"I got a ninety-days digit and I'm filled with guilt
- Toxic Holocaust use the exact phrase in their song "War Is Hell," which is includes near nearly 1 minute of chanting "war is fucking hell."
- "Still Spinning Shrapnel" by Skyclad.
- God Dethroned released a concept album based on the battle of Paschendale. They did not skimp on the details.
- Thrash Metal band Warbringer seems to invoke this trope more often than not, especially the song 'Forgotten Dead', below. YMMV, as they tend to toe the line between condemning and glorifying war with their explicit, visceral lyrics.
"The whistle blows, you are forced to advance into oncoming machine gun fire
- Avenged Sevenfold has the song "M.I.A."
- "Born in the U.S.A." by Bruce Springsteen is a lament about the Vietnam War's devastating effects on American troops and the treatment of Vietnam veterans upon their return home:
"I got in a little hometown jam
- Warhammer Fantasy Battle might just as well be this trope in tabletop game form. Especially its Darker and Edgier/Up to Eleven/Recycled in Space form, Warhammer 40,000. See their own pages for the awful details. "In the grim darkness of the far future there is only war", indeed.
- Personified by Szuriel, Horseman of War, in Pathfinder. Gorum represents the glory of war, Torag strategy, Iomedae just causes, and Moloch discipline. Szuriel, on the other hand, is war at its worst. Essentially a Psycho for Hire with divine powers, she represents genocide, societal collapse, and war crimes on a grand scale, using war to traumatise mortals, harvest souls, and hasten the apocalypse.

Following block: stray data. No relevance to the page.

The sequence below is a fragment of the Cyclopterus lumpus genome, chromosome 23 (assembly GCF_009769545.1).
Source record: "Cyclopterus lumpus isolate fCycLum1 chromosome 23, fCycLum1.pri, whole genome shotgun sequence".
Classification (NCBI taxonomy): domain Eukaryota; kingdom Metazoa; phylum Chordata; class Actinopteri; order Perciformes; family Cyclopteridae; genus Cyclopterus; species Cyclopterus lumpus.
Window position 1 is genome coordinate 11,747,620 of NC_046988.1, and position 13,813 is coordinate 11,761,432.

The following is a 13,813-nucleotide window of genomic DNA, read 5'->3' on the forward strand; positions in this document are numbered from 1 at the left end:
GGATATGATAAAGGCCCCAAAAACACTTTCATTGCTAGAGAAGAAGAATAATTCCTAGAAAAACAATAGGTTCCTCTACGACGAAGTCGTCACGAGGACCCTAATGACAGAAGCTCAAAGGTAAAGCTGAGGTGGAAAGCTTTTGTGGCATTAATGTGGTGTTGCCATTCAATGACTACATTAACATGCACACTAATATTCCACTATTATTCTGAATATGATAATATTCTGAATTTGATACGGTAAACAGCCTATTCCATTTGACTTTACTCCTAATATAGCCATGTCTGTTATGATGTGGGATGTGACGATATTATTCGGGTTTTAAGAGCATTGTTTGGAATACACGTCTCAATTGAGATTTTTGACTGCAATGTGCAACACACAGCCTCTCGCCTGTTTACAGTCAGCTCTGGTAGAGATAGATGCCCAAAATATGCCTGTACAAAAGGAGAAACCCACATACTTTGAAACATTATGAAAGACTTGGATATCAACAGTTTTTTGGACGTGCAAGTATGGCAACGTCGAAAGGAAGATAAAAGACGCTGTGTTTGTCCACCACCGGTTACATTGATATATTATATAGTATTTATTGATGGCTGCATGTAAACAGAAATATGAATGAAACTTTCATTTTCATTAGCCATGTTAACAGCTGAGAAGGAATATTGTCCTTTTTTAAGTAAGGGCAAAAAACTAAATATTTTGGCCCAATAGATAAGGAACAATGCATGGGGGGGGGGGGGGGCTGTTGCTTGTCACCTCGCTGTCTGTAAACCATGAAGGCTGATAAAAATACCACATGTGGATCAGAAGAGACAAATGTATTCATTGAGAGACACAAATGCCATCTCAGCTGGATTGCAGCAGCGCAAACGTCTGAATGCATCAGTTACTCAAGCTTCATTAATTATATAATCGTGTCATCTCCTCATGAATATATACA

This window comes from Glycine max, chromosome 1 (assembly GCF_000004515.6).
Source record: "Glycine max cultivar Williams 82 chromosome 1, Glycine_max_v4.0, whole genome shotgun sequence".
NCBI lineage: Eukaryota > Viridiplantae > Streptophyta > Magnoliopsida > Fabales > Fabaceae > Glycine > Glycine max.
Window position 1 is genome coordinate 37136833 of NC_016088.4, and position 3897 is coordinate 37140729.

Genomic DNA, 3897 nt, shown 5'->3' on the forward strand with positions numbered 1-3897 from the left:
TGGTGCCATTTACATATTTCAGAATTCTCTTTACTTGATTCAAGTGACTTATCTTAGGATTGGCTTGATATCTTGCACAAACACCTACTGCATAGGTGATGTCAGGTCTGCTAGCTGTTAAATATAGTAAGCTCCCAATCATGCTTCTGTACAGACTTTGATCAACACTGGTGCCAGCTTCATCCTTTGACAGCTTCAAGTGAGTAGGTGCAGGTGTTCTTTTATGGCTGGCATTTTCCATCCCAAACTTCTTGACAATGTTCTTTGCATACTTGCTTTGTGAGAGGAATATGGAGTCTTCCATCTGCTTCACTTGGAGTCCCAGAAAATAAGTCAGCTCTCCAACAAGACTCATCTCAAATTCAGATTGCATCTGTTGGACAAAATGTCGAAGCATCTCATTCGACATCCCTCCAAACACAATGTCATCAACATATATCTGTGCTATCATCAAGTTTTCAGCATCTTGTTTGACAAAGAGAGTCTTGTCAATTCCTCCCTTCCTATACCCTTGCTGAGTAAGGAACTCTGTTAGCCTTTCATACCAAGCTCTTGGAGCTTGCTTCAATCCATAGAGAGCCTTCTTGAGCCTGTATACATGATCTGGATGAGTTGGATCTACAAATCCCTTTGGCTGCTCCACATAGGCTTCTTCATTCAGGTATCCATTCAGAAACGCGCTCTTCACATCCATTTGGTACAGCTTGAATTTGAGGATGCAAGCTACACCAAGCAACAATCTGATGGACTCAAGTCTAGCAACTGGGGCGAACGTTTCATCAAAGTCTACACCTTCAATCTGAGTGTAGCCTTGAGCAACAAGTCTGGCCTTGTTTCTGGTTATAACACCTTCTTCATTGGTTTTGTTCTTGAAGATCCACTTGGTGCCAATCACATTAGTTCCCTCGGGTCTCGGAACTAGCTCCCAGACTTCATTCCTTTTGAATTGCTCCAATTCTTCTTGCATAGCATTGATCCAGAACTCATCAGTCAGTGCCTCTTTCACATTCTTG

- The beginning of the Traveller volume Sword Worlds shows a weary Sword Worlder soldier coming home from campaign to find his wife desperately trying to put together their ruined estate. The family orchard is blown to bits and it is all they can do to get the water running.
- Mass Effect 3....hardcore. It takes this trope and futilely suicides itself into a Reaper with it. When you see a soldier both frustrated and heartbroken over a woman who keeps inquiring about her son, you'll want to do the same thing.